Thermalright's Macho Evolves
The brand-new Thermalright HR-02 Macho Rev. B improves on its predecessor by offering a slightly better fan, a few design enhancements and an enlarged base plate that's aimed at LGA 2011-based systems. Since the price tag is only up a few dollars, the question of whether the new revision is worth a premium seems moot. But let’s discuss this anyway. Is revision B worth a surcharge?
Consider the most important fact: the HR-02 Macho Rev. B does offer slightly better cooling performance than its predecessor. Normally, we’d dismiss a temperature advantage of approximately one Kelvin as insignificant, caused, perhaps, by measurement inaccuracies. But for this comparison of two almost identical revisions of the same cooler model, we pulled out all the stops and ensured a perfectly stabilized test environment, accounting for ambient temperature and even humidity. We also removed and re-attached each cooler on the Intel Core i7-5820K repeatedly, thus minimizing the influences of thermal paste thickness variations. While one Kelvin is not an earth-shattering difference, we are certain that the new cooler revision performs better than the old one.
The larger base plate of the HR-02 Macho Rev. B confers another advantage: it is easier to mount the cooler on the CPU, since its tendency to slide forward or backward is reduced. This makes it easier to attach to the mounting frame.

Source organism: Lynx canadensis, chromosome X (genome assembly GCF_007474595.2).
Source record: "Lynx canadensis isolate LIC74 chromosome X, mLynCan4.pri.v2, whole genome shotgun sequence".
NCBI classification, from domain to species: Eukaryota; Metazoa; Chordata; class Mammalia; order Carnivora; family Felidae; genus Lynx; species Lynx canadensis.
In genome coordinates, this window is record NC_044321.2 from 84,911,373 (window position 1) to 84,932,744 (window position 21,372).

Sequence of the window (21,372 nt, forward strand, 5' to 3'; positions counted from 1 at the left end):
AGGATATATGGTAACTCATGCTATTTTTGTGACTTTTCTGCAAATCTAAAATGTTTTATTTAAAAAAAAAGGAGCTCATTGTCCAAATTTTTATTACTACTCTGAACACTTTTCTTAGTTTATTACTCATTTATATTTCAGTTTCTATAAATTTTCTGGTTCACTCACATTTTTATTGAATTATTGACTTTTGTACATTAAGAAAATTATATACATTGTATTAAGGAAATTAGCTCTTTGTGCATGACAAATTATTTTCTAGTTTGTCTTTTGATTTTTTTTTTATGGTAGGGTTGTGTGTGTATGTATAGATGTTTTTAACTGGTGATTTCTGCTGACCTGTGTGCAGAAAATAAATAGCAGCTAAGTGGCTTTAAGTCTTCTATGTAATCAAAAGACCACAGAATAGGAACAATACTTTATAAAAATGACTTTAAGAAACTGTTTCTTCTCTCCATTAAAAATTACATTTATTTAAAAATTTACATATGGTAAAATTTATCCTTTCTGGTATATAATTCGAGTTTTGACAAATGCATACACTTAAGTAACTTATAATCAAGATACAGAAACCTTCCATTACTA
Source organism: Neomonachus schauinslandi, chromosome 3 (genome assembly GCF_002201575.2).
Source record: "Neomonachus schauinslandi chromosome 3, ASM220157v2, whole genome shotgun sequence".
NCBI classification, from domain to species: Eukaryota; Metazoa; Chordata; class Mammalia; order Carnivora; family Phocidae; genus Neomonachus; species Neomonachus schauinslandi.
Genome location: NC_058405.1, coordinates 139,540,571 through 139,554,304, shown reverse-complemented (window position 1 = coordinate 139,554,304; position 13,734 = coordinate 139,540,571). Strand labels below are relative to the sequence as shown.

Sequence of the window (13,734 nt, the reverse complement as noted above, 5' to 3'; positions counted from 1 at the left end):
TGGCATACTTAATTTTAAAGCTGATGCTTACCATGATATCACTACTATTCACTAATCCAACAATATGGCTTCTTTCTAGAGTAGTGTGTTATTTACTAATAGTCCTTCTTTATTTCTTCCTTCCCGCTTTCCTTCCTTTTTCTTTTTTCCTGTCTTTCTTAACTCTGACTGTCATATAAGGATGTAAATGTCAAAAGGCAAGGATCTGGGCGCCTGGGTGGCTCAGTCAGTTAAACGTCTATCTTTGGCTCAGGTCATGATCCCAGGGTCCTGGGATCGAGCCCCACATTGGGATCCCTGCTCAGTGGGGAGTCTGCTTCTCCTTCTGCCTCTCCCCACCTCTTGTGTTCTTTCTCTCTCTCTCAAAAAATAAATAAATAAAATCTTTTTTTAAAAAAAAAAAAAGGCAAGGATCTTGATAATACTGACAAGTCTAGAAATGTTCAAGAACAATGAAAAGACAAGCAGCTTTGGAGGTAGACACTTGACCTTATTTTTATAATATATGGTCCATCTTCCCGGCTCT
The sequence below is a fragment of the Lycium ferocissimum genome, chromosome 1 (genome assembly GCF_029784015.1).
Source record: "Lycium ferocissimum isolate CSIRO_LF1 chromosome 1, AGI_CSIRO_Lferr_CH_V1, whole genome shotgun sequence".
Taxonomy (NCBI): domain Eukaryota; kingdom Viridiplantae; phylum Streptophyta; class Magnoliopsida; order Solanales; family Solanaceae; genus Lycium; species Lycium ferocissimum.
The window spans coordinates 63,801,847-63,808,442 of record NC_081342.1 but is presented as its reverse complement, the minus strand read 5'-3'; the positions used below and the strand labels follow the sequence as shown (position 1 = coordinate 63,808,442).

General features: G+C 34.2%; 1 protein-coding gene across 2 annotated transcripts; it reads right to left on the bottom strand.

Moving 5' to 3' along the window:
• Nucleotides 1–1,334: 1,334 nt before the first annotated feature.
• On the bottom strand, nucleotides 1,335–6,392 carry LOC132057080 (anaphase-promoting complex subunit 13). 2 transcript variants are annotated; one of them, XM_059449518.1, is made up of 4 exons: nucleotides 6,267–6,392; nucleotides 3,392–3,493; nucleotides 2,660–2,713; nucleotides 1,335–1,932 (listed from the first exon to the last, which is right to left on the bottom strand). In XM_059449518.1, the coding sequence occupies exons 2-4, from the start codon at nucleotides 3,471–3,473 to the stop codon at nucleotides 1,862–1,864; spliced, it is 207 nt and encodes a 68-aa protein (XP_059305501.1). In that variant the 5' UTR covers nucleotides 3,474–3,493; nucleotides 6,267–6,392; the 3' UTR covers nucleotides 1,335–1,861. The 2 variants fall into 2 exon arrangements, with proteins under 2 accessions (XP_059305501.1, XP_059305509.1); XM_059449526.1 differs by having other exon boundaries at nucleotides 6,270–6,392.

Speaking of the mounting frames, the Rev. B model adopted the Macho Zero's slightly slimmer frame, improving compatibility with some high-end AMD motherboards. While the smaller Macho 120 holds its own compared to the larger models, we were irritated by the fact that Thermalright's significantly larger HR-22 does not achieve the thermal performance of its mainstream brother, the HR-02, even as it costs a whopping $88!
We like the HR-02 Rev. B's design. Nickel-plated heat pipes and a black top plate are pure eye candy. Since the competition is also working on aesthetics, the HR-02 Rev. A is looking dated.
Last but not least, the new fan offers a small improvement, too. While the visual and mechanical design of the previous TY-147 and new TY-147A appear identical, the more modern model spins at a lower minimum speed (300 RPM) and serves up a more attractive RPM curve.
The massive HR-02 Macho is ideally suited for slow-turning fans, and while the TY-147A is PWM-controlled, it intentionally postpones revving up. This minimizes noise, especially when the CPU fan is controlled by the motherboard, since integrated fan controllers are known for aggressively revving up the fan speed.
All in all, we're dealing with several slight improvements. Taken together, they are not insignificant, making the Thermalright HR-02 Macho Rev. B a better choice than what came before. Indeed, the HR-02 Macho Rev. B stands out from the crowd. Its combination of an ultra-quiet fan, excellent cooling performance with low air flow and the option of semi-passive operation is hard to find.
Once again, Thermalright raises the bar with its HR-02 Macho Rev. B and the previously-introduced Macho Zero. It is up to you to decide which of the two models to buy. The Macho Zero doesn’t ship with a fan, but sports an all-black look and comes with a fan duct, whereas the HR-02 Rev. B comes with the ultra-quiet fan we just finished characterizing.
Be that as it may, both variants deserve our recognition. These two Thermalright heat sinks remain the benchmark for competing brands in the CPU cooler marketplace.